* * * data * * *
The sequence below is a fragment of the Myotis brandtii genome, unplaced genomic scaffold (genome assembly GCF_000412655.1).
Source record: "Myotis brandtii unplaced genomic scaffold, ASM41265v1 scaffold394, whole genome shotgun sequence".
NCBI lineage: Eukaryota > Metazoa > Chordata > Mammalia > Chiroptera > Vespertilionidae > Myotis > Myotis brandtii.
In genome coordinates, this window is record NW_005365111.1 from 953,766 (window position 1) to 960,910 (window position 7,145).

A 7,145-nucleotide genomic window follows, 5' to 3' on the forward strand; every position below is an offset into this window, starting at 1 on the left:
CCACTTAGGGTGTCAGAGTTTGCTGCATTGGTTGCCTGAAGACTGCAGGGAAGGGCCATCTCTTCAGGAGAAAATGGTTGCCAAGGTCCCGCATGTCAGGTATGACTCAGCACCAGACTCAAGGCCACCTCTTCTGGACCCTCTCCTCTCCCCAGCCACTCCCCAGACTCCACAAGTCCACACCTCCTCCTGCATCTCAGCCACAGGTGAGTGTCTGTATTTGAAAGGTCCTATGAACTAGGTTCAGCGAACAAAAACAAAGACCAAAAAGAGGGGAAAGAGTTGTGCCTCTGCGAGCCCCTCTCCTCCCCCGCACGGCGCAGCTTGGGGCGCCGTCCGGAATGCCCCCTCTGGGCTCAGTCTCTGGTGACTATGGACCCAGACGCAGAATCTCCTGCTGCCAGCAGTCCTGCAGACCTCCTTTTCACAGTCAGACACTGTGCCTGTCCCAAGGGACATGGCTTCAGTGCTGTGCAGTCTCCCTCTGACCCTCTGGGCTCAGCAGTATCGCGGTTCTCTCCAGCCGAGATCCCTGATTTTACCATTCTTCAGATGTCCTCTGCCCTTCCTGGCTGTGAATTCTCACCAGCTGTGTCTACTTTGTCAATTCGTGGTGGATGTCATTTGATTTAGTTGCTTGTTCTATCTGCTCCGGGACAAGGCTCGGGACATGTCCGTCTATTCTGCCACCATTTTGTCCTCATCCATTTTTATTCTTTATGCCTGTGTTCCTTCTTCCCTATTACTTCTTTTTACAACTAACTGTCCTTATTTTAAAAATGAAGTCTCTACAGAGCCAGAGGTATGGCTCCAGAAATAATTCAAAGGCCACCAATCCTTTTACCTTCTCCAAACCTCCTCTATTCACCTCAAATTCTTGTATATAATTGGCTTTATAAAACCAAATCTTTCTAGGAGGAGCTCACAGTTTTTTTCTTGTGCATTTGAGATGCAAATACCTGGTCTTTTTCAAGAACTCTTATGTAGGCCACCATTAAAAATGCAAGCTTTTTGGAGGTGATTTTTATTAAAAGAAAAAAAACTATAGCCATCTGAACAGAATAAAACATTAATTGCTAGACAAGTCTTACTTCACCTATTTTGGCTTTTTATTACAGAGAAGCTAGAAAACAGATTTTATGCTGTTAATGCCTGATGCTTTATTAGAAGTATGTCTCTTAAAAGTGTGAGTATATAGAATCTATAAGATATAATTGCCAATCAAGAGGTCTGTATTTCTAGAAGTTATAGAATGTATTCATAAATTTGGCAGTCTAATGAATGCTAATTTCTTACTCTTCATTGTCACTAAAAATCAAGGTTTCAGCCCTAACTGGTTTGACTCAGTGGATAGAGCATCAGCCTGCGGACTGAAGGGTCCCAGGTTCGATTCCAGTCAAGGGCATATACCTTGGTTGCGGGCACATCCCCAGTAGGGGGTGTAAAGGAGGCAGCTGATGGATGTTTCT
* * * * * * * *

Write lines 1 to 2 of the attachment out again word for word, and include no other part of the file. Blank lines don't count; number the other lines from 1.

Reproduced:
The sequence below is a fragment of the Myotis brandtii genome, unplaced genomic scaffold (genome assembly GCF_000412655.1).
Source record: "Myotis brandtii unplaced genomic scaffold, ASM41265v1 scaffold394, whole genome shotgun sequence".